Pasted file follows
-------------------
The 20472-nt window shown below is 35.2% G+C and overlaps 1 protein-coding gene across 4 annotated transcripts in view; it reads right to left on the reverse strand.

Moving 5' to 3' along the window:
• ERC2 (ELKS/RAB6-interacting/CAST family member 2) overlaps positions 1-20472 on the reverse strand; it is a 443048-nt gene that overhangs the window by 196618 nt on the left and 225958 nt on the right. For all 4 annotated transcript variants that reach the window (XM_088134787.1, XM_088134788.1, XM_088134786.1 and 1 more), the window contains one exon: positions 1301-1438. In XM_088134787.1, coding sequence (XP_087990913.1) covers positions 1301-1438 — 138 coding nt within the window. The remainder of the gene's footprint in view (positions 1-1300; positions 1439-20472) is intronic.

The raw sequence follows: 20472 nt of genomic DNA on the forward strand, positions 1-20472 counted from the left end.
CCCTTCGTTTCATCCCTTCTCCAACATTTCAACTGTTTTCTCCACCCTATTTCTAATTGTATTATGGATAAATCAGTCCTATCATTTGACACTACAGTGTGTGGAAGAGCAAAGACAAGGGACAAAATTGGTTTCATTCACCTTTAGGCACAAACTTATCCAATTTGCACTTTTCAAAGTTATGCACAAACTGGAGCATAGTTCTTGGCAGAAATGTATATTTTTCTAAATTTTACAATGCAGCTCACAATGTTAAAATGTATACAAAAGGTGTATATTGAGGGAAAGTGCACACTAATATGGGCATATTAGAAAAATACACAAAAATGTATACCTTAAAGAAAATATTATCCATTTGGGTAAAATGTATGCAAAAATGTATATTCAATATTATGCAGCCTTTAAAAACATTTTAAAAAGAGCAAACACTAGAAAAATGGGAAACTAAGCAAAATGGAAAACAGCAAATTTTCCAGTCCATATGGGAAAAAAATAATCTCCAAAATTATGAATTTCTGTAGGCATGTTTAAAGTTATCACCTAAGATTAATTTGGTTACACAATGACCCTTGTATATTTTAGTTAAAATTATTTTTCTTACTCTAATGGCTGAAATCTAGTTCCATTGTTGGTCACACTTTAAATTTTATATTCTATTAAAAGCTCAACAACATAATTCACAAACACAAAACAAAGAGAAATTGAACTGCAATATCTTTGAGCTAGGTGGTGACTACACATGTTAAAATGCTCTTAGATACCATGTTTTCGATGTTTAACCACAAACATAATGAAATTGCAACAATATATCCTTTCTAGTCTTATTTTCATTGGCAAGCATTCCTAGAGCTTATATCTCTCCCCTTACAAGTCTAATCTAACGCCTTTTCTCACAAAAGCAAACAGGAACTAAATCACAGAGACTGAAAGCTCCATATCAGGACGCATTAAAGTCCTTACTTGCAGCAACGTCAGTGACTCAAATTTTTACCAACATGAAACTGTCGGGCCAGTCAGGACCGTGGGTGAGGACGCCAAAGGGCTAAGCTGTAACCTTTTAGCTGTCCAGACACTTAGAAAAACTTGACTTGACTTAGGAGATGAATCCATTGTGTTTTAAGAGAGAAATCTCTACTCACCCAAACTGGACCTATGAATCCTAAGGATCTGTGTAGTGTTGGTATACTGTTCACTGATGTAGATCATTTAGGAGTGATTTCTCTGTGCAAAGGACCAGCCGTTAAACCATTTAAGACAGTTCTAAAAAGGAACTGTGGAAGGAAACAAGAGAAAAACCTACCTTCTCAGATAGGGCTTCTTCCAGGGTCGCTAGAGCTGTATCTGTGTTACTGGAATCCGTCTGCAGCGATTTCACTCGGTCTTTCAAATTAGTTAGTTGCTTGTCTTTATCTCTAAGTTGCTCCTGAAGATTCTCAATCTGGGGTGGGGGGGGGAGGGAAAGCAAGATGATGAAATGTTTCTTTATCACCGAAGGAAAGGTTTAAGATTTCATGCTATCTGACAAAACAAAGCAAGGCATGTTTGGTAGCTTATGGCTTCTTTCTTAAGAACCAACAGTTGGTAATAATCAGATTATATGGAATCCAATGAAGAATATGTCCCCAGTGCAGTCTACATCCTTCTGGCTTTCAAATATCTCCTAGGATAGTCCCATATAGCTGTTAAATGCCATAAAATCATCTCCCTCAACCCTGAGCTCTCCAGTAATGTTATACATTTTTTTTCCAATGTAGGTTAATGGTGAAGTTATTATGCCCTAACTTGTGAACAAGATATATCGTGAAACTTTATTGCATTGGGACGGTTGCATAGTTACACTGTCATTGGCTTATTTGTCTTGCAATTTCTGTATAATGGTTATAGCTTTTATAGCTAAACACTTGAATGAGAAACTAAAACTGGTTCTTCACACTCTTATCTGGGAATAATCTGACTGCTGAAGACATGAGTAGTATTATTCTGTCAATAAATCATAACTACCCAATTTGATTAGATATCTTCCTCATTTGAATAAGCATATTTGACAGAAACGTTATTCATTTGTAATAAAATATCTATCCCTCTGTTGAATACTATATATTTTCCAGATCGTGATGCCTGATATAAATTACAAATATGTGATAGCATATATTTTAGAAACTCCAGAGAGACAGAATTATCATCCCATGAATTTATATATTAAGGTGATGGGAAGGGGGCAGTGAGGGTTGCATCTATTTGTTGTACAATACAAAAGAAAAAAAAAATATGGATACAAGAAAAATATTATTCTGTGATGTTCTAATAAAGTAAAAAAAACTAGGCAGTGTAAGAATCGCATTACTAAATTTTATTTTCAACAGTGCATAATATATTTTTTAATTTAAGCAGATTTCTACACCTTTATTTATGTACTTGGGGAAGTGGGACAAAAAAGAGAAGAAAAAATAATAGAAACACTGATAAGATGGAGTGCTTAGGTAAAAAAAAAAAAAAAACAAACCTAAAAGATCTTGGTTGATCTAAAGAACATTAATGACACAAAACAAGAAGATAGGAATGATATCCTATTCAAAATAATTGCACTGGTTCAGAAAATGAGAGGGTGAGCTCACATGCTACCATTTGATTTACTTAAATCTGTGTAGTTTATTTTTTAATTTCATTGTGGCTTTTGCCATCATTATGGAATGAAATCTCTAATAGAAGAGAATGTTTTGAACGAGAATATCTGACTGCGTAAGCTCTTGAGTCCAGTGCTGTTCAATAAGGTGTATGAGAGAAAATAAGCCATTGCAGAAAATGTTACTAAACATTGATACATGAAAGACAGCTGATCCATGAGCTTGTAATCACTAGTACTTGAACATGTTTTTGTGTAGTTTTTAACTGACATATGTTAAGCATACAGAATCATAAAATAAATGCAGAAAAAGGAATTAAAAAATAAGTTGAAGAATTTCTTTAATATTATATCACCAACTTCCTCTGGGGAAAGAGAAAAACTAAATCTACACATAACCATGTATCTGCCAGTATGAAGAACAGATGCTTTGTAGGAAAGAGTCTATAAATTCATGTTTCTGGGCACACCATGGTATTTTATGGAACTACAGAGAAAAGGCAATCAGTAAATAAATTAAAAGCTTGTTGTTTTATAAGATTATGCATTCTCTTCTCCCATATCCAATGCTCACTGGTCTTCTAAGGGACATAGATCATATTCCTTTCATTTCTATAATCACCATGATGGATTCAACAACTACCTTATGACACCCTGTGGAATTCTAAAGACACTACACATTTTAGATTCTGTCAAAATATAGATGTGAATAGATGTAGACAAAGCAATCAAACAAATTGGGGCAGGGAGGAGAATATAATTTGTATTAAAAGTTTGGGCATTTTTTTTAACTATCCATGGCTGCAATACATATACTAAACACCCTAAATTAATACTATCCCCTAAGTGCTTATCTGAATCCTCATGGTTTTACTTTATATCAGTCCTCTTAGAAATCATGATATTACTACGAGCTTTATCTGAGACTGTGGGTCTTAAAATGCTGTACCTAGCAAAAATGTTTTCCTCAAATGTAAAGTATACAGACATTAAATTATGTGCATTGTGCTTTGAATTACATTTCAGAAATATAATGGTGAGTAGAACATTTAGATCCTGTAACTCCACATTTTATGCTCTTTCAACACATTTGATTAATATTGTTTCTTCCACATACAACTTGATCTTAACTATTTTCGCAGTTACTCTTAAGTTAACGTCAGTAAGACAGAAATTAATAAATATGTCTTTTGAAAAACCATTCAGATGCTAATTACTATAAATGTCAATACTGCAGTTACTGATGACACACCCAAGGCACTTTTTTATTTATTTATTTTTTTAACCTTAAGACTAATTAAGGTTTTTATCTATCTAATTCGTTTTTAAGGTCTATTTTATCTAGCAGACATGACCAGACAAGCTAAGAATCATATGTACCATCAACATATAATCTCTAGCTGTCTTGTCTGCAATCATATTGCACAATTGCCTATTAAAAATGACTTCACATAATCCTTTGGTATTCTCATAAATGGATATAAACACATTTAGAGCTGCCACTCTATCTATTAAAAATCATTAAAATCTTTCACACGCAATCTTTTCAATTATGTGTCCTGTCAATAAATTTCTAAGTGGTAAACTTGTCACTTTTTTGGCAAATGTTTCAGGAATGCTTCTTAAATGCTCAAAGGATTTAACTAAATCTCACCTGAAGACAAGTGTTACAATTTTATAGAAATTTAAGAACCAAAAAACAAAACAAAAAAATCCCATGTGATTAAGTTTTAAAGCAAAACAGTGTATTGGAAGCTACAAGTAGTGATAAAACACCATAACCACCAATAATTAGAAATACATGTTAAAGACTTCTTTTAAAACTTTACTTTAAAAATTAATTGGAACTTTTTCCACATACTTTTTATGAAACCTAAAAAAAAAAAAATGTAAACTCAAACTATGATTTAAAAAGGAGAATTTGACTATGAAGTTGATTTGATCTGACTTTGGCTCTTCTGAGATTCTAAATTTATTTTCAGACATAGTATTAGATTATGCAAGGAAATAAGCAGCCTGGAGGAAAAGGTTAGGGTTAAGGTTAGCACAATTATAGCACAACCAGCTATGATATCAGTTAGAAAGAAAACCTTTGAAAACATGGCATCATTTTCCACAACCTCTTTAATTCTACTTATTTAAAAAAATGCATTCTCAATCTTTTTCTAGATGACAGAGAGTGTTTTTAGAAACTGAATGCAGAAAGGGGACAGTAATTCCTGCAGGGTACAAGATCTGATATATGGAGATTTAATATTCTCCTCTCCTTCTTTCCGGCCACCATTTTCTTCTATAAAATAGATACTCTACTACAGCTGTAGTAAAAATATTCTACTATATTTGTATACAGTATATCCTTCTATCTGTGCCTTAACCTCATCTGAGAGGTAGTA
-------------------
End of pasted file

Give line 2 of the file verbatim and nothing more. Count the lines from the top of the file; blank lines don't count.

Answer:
Moving 5' to 3' along the window: